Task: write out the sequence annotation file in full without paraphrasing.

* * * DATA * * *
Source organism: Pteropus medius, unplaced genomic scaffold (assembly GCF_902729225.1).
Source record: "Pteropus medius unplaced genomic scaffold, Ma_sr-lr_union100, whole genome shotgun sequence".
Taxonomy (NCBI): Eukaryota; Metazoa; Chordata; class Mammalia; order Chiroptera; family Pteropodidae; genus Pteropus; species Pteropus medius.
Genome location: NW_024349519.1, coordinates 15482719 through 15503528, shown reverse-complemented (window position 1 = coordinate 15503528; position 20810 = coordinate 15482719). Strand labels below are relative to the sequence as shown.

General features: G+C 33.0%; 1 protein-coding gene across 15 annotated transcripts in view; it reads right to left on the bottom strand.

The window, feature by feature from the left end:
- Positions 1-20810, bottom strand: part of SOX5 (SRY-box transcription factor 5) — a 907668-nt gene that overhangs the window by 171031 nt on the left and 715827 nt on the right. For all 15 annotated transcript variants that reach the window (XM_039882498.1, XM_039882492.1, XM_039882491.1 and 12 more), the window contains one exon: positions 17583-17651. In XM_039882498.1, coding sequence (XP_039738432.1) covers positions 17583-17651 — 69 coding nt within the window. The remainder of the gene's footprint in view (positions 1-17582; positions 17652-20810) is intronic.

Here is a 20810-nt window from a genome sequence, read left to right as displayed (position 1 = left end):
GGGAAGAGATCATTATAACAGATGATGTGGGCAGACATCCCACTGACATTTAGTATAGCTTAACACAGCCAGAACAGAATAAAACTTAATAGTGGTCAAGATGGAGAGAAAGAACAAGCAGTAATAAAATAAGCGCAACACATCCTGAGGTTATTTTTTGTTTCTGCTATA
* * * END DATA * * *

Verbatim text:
Source organism: Pteropus medius, unplaced genomic scaffold (assembly GCF_902729225.1).
Source record: "Pteropus medius unplaced genomic scaffold, Ma_sr-lr_union100, whole genome shotgun sequence".
Taxonomy (NCBI): Eukaryota; Metazoa; Chordata; class Mammalia; order Chiroptera; family Pteropodidae; genus Pteropus; species Pteropus medius.
Genome location: NW_024349519.1, coordinates 15482719 through 15503528, shown reverse-complemented (window position 1 = coordinate 15503528; position 20810 = coordinate 15482719). Strand labels below are relative to the sequence as shown.

General features: G+C 33.0%; 1 protein-coding gene across 15 annotated transcripts in view; it reads right to left on the bottom strand.

The window, feature by feature from the left end:
- Positions 1-20810, bottom strand: part of SOX5 (SRY-box transcription factor 5) — a 907668-nt gene that overhangs the window by 171031 nt on the left and 715827 nt on the right. For all 15 annotated transcript variants that reach the window (XM_039882498.1, XM_039882492.1, XM_039882491.1 and 12 more), the window contains one exon: positions 17583-17651. In XM_039882498.1, coding sequence (XP_039738432.1) covers positions 17583-17651 — 69 coding nt within the window. The remainder of the gene's footprint in view (positions 1-17582; positions 17652-20810) is intronic.

Here is a 20810-nt window from a genome sequence, read left to right as displayed (position 1 = left end):
GGGAAGAGATCATTATAACAGATGATGTGGGCAGACATCCCACTGACATTTAGTATAGCTTAACACAGCCAGAACAGAATAAAACTTAATAGTGGTCAAGATGGAGAGAAAGAACAAGCAGTAATAAAATAAGCGCAACACATCCTGAGGTTATTTTTTGTTTCTGCTATA